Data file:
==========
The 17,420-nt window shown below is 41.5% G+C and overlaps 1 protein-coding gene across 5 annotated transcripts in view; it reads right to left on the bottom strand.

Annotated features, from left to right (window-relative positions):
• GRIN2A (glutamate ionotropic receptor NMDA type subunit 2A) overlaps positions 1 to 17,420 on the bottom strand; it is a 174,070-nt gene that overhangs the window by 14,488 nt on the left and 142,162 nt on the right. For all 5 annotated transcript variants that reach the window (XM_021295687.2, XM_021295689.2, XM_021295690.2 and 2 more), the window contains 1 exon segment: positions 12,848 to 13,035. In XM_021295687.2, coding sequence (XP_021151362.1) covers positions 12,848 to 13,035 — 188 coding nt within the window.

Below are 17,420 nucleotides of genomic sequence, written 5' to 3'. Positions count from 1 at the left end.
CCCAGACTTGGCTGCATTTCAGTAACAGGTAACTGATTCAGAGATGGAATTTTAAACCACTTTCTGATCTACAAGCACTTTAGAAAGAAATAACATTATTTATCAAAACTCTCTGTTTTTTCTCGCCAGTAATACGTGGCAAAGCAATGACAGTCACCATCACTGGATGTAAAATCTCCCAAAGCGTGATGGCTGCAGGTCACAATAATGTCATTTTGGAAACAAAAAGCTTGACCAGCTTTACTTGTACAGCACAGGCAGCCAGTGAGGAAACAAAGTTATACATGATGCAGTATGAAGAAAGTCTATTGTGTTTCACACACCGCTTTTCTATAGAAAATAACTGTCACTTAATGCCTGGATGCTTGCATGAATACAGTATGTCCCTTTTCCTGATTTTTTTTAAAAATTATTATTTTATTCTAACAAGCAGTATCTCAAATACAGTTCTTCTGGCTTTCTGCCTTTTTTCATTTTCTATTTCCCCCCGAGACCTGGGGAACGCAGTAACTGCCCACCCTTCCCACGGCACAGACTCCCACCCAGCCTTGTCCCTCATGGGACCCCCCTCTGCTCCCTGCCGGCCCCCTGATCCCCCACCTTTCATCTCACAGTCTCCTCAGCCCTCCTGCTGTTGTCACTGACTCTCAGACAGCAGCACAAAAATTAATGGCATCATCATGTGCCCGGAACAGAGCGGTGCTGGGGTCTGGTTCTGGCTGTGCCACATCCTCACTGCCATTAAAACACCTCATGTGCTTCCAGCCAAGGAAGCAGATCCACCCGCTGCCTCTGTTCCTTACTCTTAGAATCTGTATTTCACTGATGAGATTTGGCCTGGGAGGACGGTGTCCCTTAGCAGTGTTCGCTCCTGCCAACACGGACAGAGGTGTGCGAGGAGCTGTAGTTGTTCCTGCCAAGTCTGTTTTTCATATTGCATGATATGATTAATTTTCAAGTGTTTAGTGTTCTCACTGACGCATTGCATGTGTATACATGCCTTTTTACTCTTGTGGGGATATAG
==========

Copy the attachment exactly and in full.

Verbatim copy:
The 17,420-nt window shown below is 41.5% G+C and overlaps 1 protein-coding gene across 5 annotated transcripts in view; it reads right to left on the bottom strand.

Annotated features, from left to right (window-relative positions):
• GRIN2A (glutamate ionotropic receptor NMDA type subunit 2A) overlaps positions 1 to 17,420 on the bottom strand; it is a 174,070-nt gene that overhangs the window by 14,488 nt on the left and 142,162 nt on the right. For all 5 annotated transcript variants that reach the window (XM_021295687.2, XM_021295689.2, XM_021295690.2 and 2 more), the window contains 1 exon segment: positions 12,848 to 13,035. In XM_021295687.2, coding sequence (XP_021151362.1) covers positions 12,848 to 13,035 — 188 coding nt within the window.

Below are 17,420 nucleotides of genomic sequence, written 5' to 3'. Positions count from 1 at the left end.
CCCAGACTTGGCTGCATTTCAGTAACAGGTAACTGATTCAGAGATGGAATTTTAAACCACTTTCTGATCTACAAGCACTTTAGAAAGAAATAACATTATTTATCAAAACTCTCTGTTTTTTCTCGCCAGTAATACGTGGCAAAGCAATGACAGTCACCATCACTGGATGTAAAATCTCCCAAAGCGTGATGGCTGCAGGTCACAATAATGTCATTTTGGAAACAAAAAGCTTGACCAGCTTTACTTGTACAGCACAGGCAGCCAGTGAGGAAACAAAGTTATACATGATGCAGTATGAAGAAAGTCTATTGTGTTTCACACACCGCTTTTCTATAGAAAATAACTGTCACTTAATGCCTGGATGCTTGCATGAATACAGTATGTCCCTTTTCCTGATTTTTTTTAAAAATTATTATTTTATTCTAACAAGCAGTATCTCAAATACAGTTCTTCTGGCTTTCTGCCTTTTTTCATTTTCTATTTCCCCCCGAGACCTGGGGAACGCAGTAACTGCCCACCCTTCCCACGGCACAGACTCCCACCCAGCCTTGTCCCTCATGGGACCCCCCTCTGCTCCCTGCCGGCCCCCTGATCCCCCACCTTTCATCTCACAGTCTCCTCAGCCCTCCTGCTGTTGTCACTGACTCTCAGACAGCAGCACAAAAATTAATGGCATCATCATGTGCCCGGAACAGAGCGGTGCTGGGGTCTGGTTCTGGCTGTGCCACATCCTCACTGCCATTAAAACACCTCATGTGCTTCCAGCCAAGGAAGCAGATCCACCCGCTGCCTCTGTTCCTTACTCTTAGAATCTGTATTTCACTGATGAGATTTGGCCTGGGAGGACGGTGTCCCTTAGCAGTGTTCGCTCCTGCCAACACGGACAGAGGTGTGCGAGGAGCTGTAGTTGTTCCTGCCAAGTCTGTTTTTCATATTGCATGATATGATTAATTTTCAAGTGTTTAGTGTTCTCACTGACGCATTGCATGTGTATACATGCCTTTTTACTCTTGTGGGGATATAG